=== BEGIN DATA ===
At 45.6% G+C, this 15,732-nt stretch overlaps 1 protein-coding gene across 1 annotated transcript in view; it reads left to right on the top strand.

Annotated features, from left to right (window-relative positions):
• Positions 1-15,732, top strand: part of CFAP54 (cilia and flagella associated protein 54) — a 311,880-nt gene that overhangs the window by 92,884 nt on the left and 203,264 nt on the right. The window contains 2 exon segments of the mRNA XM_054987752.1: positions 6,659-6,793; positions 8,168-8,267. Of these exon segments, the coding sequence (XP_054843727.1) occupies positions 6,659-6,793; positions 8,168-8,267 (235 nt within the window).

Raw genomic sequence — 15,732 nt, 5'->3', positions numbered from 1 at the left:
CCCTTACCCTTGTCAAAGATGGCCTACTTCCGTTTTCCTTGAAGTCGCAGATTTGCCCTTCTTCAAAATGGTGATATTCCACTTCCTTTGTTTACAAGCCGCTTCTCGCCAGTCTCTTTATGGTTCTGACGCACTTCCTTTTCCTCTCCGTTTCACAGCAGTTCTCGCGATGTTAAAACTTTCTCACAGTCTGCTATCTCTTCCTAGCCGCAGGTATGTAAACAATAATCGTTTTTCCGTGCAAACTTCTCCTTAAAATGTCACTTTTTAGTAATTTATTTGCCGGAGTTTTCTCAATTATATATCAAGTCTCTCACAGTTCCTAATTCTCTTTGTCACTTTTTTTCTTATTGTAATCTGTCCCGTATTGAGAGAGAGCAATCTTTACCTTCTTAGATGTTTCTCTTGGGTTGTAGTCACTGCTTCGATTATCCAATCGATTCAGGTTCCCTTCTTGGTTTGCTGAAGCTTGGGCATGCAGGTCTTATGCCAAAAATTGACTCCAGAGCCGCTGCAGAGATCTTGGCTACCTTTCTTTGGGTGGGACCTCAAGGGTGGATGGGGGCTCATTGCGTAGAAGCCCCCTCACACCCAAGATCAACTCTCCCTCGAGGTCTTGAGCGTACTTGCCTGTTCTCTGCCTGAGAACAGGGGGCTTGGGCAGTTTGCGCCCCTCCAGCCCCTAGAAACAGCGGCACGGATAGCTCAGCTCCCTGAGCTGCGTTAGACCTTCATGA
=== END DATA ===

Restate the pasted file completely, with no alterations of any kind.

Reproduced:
At 45.6% G+C, this 15,732-nt stretch overlaps 1 protein-coding gene across 1 annotated transcript in view; it reads left to right on the top strand.

Annotated features, from left to right (window-relative positions):
• Positions 1-15,732, top strand: part of CFAP54 (cilia and flagella associated protein 54) — a 311,880-nt gene that overhangs the window by 92,884 nt on the left and 203,264 nt on the right. The window contains 2 exon segments of the mRNA XM_054987752.1: positions 6,659-6,793; positions 8,168-8,267. Of these exon segments, the coding sequence (XP_054843727.1) occupies positions 6,659-6,793; positions 8,168-8,267 (235 nt within the window).

Raw genomic sequence — 15,732 nt, 5'->3', positions numbered from 1 at the left:
CCCTTACCCTTGTCAAAGATGGCCTACTTCCGTTTTCCTTGAAGTCGCAGATTTGCCCTTCTTCAAAATGGTGATATTCCACTTCCTTTGTTTACAAGCCGCTTCTCGCCAGTCTCTTTATGGTTCTGACGCACTTCCTTTTCCTCTCCGTTTCACAGCAGTTCTCGCGATGTTAAAACTTTCTCACAGTCTGCTATCTCTTCCTAGCCGCAGGTATGTAAACAATAATCGTTTTTCCGTGCAAACTTCTCCTTAAAATGTCACTTTTTAGTAATTTATTTGCCGGAGTTTTCTCAATTATATATCAAGTCTCTCACAGTTCCTAATTCTCTTTGTCACTTTTTTTCTTATTGTAATCTGTCCCGTATTGAGAGAGAGCAATCTTTACCTTCTTAGATGTTTCTCTTGGGTTGTAGTCACTGCTTCGATTATCCAATCGATTCAGGTTCCCTTCTTGGTTTGCTGAAGCTTGGGCATGCAGGTCTTATGCCAAAAATTGACTCCAGAGCCGCTGCAGAGATCTTGGCTACCTTTCTTTGGGTGGGACCTCAAGGGTGGATGGGGGCTCATTGCGTAGAAGCCCCCTCACACCCAAGATCAACTCTCCCTCGAGGTCTTGAGCGTACTTGCCTGTTCTCTGCCTGAGAACAGGGGGCTTGGGCAGTTTGCGCCCCTCCAGCCCCTAGAAACAGCGGCACGGATAGCTCAGCTCCCTGAGCTGCGTTAGACCTTCATGA